But with the state our world is in — the extreme polarization, frenzied social media vitriol, and America’s seeming inability to listen to or consider perspectives outside of their own — I don’t really have the option to stay on the sidelines.

Being silent on the sidelines, in the face of injustice, is picking a side.

My inaction is picking a side. As uncomfortable as it is to think about, my inaction is helping perpetuate all kinds of America’s ingrained systemic harm.

“Don’t be afraid to be uncomfortable,” Bryan Stevenson told us. Standing up for the rights of the marginalized is uncomfortable. Giving marginalized teenagers a fair trial, in a system more concerned with money than fairness, is uncomfortable.

Bryan Stevenson’s life is lived in uncomfortable spaces every day, because that is where he feels God leading him: to use his career as a lawyer to fight for people our U.S. justice system has forgotten about.

Do I actually make room for uncomfortable spaces in my life?

Last night, I ate dinner in an overflow shelter for women experiencing homelessness. Sitting around a table — over plates of homemade mac’n’cheese and kale salad — we talked about the things we usually talk about: our college degrees, our families, a hat that one woman had just finished knitting.

I’m not blind to the huge economic disparities in my city. I’ve worked in Seattle’s tech industry. Almost every morning on the way to work, I walked past people sleeping on the sidewalks downtown.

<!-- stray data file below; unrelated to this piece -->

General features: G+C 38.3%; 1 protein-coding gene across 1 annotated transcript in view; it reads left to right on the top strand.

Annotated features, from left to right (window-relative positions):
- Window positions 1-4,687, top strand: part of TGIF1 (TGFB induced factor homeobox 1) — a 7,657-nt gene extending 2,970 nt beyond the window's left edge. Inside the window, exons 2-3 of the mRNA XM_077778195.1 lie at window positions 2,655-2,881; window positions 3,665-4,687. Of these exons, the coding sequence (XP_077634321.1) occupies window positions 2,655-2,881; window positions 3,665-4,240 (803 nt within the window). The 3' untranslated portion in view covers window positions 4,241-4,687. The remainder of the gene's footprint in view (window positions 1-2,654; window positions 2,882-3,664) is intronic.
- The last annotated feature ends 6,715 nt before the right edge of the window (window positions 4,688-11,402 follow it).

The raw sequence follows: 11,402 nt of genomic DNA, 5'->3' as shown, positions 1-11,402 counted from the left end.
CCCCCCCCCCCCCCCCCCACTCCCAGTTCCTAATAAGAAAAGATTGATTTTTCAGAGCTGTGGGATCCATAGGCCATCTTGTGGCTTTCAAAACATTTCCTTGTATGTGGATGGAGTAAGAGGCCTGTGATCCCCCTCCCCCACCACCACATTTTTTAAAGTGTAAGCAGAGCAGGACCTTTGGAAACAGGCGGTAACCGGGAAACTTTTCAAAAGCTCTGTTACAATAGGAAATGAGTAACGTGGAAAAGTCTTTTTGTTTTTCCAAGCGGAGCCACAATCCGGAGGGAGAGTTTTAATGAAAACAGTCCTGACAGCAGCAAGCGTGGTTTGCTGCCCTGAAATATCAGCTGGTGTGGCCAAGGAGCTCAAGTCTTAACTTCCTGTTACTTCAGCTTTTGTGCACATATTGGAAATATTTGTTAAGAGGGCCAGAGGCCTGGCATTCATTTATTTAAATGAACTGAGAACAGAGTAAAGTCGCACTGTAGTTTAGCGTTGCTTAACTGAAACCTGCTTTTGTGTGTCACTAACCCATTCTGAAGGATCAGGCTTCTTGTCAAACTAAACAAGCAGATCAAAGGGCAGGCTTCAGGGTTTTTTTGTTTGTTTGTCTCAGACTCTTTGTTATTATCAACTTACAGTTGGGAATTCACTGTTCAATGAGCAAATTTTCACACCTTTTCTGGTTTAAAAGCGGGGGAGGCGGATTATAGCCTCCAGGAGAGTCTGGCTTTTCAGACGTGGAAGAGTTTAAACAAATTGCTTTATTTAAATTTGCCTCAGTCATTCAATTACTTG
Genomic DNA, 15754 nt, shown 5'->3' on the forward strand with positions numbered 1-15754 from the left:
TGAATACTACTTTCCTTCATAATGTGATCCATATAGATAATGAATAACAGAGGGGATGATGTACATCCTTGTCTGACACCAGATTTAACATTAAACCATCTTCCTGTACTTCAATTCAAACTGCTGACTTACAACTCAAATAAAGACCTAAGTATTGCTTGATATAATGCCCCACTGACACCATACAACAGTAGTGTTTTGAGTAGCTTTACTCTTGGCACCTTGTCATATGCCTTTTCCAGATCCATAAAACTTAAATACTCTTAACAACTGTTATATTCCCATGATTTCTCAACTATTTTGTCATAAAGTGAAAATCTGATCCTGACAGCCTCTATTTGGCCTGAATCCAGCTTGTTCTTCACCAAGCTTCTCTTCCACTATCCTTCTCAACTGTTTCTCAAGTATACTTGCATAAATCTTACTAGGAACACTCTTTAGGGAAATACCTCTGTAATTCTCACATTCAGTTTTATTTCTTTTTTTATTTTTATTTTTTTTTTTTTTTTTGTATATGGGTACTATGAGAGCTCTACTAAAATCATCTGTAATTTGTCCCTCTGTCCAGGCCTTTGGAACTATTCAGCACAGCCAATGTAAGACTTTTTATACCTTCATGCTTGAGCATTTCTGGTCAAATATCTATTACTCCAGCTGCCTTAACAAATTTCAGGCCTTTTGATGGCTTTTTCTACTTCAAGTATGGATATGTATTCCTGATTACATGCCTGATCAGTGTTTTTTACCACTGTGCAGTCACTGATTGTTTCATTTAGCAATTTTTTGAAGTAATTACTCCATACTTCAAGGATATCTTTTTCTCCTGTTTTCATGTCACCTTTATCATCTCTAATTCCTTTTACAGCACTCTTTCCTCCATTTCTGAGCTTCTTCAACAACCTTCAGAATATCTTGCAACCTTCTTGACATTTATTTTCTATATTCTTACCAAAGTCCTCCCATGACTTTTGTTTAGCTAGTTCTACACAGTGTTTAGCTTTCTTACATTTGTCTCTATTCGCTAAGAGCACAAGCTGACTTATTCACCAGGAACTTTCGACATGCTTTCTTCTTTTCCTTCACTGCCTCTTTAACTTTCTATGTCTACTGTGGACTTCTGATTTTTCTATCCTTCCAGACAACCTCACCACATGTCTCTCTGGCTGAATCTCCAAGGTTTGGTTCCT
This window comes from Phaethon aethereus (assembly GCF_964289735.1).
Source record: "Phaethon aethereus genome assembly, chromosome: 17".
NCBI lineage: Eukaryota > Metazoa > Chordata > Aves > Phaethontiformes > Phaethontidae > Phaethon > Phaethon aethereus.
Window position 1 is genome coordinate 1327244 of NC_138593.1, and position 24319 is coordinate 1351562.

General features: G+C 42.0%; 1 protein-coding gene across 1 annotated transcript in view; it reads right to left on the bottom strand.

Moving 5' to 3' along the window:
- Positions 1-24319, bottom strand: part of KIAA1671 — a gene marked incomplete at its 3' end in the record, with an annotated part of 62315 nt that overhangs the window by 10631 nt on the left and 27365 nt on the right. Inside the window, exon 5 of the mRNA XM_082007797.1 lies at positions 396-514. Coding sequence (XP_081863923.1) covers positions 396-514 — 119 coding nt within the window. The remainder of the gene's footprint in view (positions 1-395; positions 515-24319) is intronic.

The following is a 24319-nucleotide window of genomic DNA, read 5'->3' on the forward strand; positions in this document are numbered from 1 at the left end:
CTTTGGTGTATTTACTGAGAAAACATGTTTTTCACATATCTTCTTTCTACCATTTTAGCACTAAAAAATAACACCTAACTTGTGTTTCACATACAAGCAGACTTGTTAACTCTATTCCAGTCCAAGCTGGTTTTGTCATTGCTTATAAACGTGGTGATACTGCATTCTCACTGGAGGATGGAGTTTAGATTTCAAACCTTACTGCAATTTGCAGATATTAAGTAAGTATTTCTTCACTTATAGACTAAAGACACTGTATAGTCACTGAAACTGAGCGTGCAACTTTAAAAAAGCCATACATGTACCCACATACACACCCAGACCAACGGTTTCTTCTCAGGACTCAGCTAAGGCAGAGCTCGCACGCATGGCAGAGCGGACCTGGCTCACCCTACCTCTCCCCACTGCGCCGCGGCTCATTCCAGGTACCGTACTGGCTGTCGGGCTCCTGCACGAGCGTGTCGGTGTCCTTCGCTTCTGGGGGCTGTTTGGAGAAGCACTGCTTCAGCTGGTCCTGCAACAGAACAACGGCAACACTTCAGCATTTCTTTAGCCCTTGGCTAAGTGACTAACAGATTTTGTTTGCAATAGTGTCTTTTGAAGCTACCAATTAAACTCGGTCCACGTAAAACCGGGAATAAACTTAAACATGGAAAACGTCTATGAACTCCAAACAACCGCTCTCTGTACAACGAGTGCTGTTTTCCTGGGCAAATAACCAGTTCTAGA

The realities of Seattle’s tech culture

When I was starting out in tech, I learned how to dress and act to fit in that world. Mentors showed me where to shop, what clothes to buy, and what to talk about so I could fit in Seattle tech culture. I’ve been to plenty of happy hours on the company dime. I know exactly which whiskeys and scotches are my favorite. I managed to assimilate pretty well into that world.

But ultimately, I felt so fed up with the incessantly profit-driven, results-obsessed, status-seeking superficiality of tech culture, that I left my job and tried to run as far as I could in the opposite direction. I left the industry and started getting involved with a local nonprofit in South Seattle.

Spending time there, I came face to face with the very real downsides of Seattle’s tech industry. I saw it’s effect on kids, teenagers, parents, and grandmas in low-income and significantly under resourced areas. To keep up with all the tech industry and it’s love of poke, artisan espresso, and craft beer, Seattle’s cost of living has skyrocketed. The Seattle Times reports Washington residents have some of the nation’s top personal income growth in 2016. I saw the impact of housing costs that won’t stop rising on Seattle’s low-income families, who can’t keep up with increasing costs.

But today, jumping back and forth between these two worlds, I felt like I had a serious case of whiplash.

I’m looking for ways to become more familiar with the realities of life in the margins. I want to better understand our world outside my immediate view, but I have so much more to learn. There’s more to read, many more POC authors, activists, and leaders to learn from, more relationships to grow. I love the path I’ve started down, but right now, so much of my life is still lived in the safety and familiarity of my comfort zone.

Whiplash is uncomfortable. Leaving our familiar neighborhoods and social circles is uncomfortable. But I need to learn how to engage in uncomfortable spaces – to listen, learn, and seek to understand, not explain or jump in and try to fix.

I need to find more ways to break out of my comfort zone. I need to find more ways to be uncomfortable. If I don’t, how will I ever get to be a part of meaningful change?